Strange Maine

Founded 2005! Freaks. Weirdos. Unmapped roads. Whispering rocks. Deadening fog. Ghost pirates. Lonely islands. THINGS in the WOODS. Home of Stephen King & Glenn Chadbourne. A place where the 4 seasons really know how to live. Maine: the way life should be! This site is a nexus for conversation about Maine's unique strangeness, people who love it, people who have experienced it, & people who are intrigued by it. History, mysteries, legends, current events, cryptozoology, & more.

Friday, November 09, 2012

Funny Side of Maine Comics

As this weekend brings with it the second coming of Maine’s first big neo-traditional comic book convention, the Coast City Comicon, it seemed appropriate to concentrate the Strange Maine lens on weird Maine comic tie-ins.

Over the decades, Maine has appeared repeatedly in various genres of literature, and comic books are hardly to be excluded from this category. My first inkling of this came with a note from a friend who thought I should know about a story purported to appear in an apocryphal 1970s issue of Doctor Strange #53, titled “The Creeping Oozing Murder From Maine.” Someone else told me about a giant killer lobster story featured on the cover of a Silver Age era comic. The stories range from superhero tales to old horror comics, and include a few homegrown horrors such as Glenn Chadbourne’s infamous encrusted artwork.

That’s not even counting all the Stephen King comic adaptations, or the comic book artists and writers who have lived here in the past, and those currently calling Maine home!

Now, I really wanted to show you guys that darn Doctor Strange issue, but I have been searching for it with no luck. Like much of the comic book world, this difficulty is compounded by the fact that Doctor Strange was also published as Strange Tales for many years, and that there is more than one era of even the self-titled “Doctor Strange” series. I found one of the #53s, but it didn’t have that particular story in it. So we will have to make do with other odd Maine comic book stories, and perhaps sometime in the future I will find the missing issue and cry “Eureka!” in a maddening agony of glee.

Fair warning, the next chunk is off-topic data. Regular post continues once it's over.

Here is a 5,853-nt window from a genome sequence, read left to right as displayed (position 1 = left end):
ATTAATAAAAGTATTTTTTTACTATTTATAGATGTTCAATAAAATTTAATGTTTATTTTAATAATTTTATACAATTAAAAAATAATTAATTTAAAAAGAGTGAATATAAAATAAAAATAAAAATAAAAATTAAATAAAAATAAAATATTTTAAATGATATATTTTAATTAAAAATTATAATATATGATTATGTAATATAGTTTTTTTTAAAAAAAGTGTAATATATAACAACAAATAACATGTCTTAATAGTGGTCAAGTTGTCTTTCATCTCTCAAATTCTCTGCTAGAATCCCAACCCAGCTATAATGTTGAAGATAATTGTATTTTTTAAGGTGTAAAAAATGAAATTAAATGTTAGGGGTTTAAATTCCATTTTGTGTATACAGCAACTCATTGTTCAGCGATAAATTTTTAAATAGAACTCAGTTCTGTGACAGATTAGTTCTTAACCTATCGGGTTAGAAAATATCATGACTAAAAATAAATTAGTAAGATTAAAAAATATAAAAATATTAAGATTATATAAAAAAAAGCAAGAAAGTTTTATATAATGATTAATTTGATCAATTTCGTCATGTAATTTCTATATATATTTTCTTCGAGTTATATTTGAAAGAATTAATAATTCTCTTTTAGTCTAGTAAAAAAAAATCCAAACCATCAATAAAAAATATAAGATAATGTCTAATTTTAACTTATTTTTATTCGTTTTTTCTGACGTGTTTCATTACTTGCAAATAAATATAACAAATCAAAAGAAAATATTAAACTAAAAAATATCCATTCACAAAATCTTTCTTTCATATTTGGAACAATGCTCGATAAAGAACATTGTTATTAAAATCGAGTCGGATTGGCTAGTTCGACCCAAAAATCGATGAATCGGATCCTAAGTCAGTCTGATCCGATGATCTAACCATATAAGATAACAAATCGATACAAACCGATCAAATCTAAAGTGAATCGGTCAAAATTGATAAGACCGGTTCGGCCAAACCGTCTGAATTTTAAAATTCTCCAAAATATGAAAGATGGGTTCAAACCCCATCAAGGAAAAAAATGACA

Meanwhile, did you know that along with the legendary Collinsport of Dark Shadows fame, Maine is also the location of the fictitious Harrow’s Point, part of the grisly Tomb of Dracula storyline? Over at the wiki on Headhunter’s Horror House (http://headhuntershorrorhouse.wikia.com), I found a synopsis of the role of this ghostly Maine place -- if you are lucky, you will never find it for yourself.

A small island off the coast of Maine, Harrow’s Point is crowned by an old lighthouse, where at the turn of the century, the Victorian-era lightkeeper fell prey to a vampire after a shipwreck (it’s a long story), and began to prey on victims of his own. An attentive priest/vampire hunter, one Bishop McFarland, noticed what was going on and like any good Van Helsing, he dutifully drove a stake into the monster's once-human heart. However, what thoroughness he possessed left him and for some reason instead of destroying the remains properly, he locked the vampire’s skeleton inside a room in his cabin.